Racial Discrimination and Minority Business Enterprise: Evidence from the 1990 Census

01 January 2000
By Dr. Jon Wainwright

The self-employed represent an important and growing sector of the economy. However, in contrast to salary and wage workers, the issue of racial and ethnic discrimination against self-employed business owners has received little attention from economists. Those who have examined the issue discovered that most US minority groups are severely disadvantaged in the realm of business enterprise activity. In this book from Garland Publishing, NERA Vice President Dr. Jon Wainwright uses a very large sample of 1990 census microdata to document for the first time the large disparities in business formation and earnings facing minority businesses across a wide variety of geographic locations, industry divisions, and occupational groups. Moreover, the book demonstrates that these disparities tend to persist even when education, age, marital status, assets, industry, occupation, and other influential factors are held constant. The statistical findings are strongest for blacks, followed closely by Native Americans and Hispanics. Unexplained residuals consistent with discrimination are documented for Asians as well in many instances.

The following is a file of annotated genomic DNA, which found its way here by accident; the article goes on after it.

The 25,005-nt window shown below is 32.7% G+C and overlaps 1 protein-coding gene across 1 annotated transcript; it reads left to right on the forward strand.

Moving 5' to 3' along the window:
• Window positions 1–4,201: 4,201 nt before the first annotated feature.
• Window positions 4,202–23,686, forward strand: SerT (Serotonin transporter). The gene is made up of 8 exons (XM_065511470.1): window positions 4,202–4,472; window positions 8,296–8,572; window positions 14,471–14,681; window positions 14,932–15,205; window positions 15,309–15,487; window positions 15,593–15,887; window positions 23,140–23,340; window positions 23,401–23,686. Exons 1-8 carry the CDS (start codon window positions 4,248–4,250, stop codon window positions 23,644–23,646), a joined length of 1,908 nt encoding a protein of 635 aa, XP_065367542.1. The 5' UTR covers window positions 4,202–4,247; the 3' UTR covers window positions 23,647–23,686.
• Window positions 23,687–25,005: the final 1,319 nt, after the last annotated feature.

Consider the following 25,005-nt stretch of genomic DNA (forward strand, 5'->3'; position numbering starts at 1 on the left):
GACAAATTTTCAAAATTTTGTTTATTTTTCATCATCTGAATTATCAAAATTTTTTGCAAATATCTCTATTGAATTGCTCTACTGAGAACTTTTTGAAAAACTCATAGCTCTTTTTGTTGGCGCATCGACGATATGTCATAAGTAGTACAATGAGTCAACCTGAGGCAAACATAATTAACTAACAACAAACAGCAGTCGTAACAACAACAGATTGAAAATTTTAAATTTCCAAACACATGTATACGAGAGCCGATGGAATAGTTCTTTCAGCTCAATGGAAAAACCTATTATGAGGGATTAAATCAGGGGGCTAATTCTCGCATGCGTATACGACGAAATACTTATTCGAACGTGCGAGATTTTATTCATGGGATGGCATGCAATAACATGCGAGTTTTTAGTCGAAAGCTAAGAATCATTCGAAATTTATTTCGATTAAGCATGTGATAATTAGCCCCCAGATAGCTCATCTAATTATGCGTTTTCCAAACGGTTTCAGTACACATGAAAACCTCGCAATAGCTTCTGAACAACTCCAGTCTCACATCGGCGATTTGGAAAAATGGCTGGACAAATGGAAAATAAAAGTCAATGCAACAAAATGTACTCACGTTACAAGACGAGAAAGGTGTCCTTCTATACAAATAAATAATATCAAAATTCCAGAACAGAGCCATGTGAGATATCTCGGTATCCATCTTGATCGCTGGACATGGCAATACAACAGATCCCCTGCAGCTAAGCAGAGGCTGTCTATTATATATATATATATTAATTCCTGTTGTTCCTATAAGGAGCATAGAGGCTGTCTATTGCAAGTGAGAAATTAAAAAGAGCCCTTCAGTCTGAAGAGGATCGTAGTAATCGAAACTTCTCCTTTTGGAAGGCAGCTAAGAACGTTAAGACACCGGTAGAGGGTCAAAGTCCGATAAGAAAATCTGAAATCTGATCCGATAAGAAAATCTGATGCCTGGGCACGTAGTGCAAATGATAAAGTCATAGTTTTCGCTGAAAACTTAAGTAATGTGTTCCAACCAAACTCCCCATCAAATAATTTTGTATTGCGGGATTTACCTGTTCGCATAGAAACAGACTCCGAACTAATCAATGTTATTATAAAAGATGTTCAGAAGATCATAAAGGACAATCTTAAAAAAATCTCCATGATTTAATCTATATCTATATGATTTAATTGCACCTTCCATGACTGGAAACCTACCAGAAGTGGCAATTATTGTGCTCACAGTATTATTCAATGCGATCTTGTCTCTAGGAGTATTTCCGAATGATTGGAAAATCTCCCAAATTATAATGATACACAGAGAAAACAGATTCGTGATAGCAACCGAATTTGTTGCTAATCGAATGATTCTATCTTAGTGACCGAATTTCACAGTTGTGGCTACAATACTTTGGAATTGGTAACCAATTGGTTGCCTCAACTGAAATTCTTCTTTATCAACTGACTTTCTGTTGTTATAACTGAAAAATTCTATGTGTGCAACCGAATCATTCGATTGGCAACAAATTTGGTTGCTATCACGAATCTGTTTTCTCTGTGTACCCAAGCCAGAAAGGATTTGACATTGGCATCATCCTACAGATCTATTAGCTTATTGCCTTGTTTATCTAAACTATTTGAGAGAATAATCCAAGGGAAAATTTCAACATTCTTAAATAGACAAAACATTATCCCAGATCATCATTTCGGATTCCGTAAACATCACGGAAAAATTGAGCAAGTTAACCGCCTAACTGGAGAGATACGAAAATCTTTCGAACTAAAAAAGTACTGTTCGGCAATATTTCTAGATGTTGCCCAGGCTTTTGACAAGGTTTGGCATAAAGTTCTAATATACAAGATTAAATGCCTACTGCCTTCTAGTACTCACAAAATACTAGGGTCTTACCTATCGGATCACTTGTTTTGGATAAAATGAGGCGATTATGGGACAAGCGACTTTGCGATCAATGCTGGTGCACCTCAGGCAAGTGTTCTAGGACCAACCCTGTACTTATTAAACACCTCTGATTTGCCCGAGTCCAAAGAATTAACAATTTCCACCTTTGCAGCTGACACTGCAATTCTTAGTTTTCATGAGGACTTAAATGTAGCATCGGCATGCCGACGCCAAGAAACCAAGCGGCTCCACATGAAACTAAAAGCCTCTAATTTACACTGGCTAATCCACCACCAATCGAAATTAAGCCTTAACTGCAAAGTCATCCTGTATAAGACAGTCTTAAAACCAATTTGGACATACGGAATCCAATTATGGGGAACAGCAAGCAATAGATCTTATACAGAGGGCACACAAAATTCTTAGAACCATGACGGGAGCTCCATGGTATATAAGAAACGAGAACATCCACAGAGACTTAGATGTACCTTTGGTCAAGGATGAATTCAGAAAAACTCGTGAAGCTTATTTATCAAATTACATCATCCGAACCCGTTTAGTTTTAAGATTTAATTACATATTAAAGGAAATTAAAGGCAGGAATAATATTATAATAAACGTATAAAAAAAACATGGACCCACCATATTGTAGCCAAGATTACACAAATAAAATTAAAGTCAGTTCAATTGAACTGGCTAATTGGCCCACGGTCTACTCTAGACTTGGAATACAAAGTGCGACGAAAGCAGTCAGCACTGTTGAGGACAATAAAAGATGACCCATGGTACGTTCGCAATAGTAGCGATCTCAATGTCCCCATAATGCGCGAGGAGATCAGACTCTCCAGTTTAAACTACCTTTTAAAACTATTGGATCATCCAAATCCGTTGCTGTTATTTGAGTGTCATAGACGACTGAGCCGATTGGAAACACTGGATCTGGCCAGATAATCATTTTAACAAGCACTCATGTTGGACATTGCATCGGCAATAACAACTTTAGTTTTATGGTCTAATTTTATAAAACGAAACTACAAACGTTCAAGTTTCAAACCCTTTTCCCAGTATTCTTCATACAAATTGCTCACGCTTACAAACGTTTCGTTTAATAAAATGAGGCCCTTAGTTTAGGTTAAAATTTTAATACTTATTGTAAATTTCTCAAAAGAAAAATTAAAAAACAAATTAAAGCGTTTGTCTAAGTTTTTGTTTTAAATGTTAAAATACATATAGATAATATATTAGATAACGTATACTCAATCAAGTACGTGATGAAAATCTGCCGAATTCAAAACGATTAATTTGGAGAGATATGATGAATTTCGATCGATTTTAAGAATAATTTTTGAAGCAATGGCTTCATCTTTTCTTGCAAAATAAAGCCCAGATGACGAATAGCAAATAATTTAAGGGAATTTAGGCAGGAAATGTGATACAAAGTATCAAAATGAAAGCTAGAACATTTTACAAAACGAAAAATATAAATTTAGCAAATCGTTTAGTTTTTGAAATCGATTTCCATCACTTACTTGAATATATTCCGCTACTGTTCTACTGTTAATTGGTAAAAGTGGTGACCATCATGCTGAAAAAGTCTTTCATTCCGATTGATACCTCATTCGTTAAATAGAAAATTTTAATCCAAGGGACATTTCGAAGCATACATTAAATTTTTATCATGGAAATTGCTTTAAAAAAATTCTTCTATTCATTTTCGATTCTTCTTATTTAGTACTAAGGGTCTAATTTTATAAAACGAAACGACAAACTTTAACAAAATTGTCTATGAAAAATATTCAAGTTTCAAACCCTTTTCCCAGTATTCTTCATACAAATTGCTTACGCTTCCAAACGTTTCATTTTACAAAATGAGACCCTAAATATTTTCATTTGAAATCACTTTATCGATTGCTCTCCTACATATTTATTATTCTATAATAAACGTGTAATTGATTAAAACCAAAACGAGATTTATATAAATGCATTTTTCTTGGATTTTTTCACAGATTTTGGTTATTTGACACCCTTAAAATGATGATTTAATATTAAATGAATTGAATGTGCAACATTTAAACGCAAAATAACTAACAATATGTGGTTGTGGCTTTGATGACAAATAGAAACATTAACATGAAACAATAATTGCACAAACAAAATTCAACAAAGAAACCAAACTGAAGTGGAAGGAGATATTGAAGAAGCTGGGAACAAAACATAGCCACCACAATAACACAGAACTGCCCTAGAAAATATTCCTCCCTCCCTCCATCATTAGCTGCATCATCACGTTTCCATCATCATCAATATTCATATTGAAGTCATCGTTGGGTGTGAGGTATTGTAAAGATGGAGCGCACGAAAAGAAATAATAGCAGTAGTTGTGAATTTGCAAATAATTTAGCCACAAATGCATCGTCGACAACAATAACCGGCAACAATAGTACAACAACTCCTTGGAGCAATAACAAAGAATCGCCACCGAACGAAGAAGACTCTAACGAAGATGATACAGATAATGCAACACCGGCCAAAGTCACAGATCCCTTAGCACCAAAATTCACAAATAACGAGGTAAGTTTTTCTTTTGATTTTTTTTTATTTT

Dr. Wainwright's analysis suggests that among prime working age males, being an entrepreneur is a relatively more lucrative form of employment, on average, than working for a wage. Typically, however, non-Hispanic whites become entrepreneurs at much higher rates than minorities. Moreover, self-employed non-Hispanic whites receive much higher average earnings than their black, Hispanic, and Native American counterparts. Dr. Wainwright notes that in an attempt to respond to such inequalities, numerous federal agencies, state agencies, cities, counties, and special districts have adopted affirmative action policies designed to increase the participation of minority business enterprises in public contracting and procurement processes. However, a series of US Supreme Court decisions beginning in 1989 left the continued constitutionality of such affirmative action policies contingent upon documentation by individual public entities of the continued existence of racial and ethnic discrimination against the self-employed in their own jurisdictions. At the time these court decisions were handed down, this was something few jurisdictions were in a position to do.

This book was published as part of the Garland Studies in Entrepreneurship.